Year Published: 2016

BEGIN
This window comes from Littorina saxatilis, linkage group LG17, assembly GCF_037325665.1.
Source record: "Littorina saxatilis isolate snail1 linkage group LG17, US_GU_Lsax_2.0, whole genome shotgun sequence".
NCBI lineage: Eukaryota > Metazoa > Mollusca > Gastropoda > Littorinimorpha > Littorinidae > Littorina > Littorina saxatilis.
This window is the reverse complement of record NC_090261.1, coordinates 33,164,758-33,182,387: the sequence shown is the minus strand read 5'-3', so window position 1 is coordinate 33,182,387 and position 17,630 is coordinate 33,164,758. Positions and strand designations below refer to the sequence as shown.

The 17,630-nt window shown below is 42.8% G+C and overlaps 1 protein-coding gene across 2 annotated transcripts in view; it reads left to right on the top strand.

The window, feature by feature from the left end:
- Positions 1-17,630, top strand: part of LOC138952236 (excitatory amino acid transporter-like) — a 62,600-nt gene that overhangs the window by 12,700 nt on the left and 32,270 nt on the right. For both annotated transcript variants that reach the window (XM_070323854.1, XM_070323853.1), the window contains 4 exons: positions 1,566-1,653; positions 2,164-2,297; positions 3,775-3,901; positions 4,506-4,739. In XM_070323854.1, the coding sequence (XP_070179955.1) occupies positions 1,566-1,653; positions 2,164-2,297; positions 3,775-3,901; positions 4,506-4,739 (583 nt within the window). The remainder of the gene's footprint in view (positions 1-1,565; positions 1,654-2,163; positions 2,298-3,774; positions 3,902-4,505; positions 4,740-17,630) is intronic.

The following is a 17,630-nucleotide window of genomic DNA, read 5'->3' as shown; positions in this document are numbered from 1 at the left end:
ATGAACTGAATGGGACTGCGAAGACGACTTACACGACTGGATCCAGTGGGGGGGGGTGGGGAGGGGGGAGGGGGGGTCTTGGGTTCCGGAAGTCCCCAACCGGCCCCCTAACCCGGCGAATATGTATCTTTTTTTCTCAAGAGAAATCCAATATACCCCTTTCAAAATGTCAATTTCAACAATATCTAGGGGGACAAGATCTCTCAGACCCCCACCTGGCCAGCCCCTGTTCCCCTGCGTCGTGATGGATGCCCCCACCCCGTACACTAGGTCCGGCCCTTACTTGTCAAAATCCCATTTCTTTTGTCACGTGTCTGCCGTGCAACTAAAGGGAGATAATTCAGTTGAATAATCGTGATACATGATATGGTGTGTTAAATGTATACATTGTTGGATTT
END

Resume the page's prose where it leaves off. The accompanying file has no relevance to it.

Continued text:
Description: Existing social science has indicated that wildfires can affect the short- and long-term functioning of social systems. Less work has focused on how wildfire events affect the physical and psychological well-being of individual residents impacted by such events. In this study, we explore the extent to which personal- or community-level impacts, biophysical characteristics of a wildfire, and resident expectations about wildfire influence residents' self-reported well-being following such events. In fall 2013, we surveyed residents who were potentially impacted by 25 wildfires in Washington, Oregon, Idaho, and Montana. Multivariate regression was used to determine the influences on wildfire impact to resident well-being, and hierarchical linear modeling (HLM) was used to test for variance in impacts to resident well-being across the 25 fires selected. The results suggest that a loss of connection to the landscape postfire, personal impacts such as damage to property, residents' expectations about wildfire impact in their locality, and disruption of resident routines were highly correlated with self-reported well-being after fires. Results of the HLM analysis suggest a high level of consistency in the relationships that influenced well-being across the 25 fires. Our findings indicate that common metrics could be used to help establish baselines for measuring impacts to well-being from fires.